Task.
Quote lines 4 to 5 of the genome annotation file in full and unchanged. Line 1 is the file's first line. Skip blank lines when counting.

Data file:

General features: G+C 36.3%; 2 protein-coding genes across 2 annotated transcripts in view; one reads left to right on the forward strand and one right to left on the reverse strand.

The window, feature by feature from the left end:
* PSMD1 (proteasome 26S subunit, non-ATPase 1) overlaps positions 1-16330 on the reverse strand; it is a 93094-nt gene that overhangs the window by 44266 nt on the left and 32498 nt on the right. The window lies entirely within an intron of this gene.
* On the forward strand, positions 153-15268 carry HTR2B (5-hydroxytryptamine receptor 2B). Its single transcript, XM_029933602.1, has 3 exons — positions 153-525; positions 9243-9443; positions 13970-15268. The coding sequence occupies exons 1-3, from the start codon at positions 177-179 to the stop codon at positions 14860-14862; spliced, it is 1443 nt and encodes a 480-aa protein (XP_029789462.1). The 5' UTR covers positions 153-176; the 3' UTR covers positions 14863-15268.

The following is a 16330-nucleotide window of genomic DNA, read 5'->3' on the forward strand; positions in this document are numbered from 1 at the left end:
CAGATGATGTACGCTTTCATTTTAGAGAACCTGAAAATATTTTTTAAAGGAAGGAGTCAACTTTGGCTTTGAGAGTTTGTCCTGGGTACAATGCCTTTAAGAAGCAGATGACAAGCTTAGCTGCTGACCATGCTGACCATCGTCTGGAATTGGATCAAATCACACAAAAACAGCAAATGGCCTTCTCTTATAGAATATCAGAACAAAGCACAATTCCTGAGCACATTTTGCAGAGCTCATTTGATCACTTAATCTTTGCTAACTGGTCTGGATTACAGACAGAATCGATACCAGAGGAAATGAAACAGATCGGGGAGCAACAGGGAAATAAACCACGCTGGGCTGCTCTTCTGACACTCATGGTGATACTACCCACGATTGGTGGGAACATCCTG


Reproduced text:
* On the forward strand, positions 153-15268 carry HTR2B (5-hydroxytryptamine receptor 2B). Its single transcript, XM_029933602.1, has 3 exons — positions 153-525; positions 9243-9443; positions 13970-15268. The coding sequence occupies exons 1-3, from the start codon at positions 177-179 to the stop codon at positions 14860-14862; spliced, it is 1443 nt and encodes a 480-aa protein (XP_029789462.1). The 5' UTR covers positions 153-176; the 3' UTR covers positions 14863-15268.

The following is a 16330-nucleotide window of genomic DNA, read 5'->3' on the forward strand; positions in this document are numbered from 1 at the left end: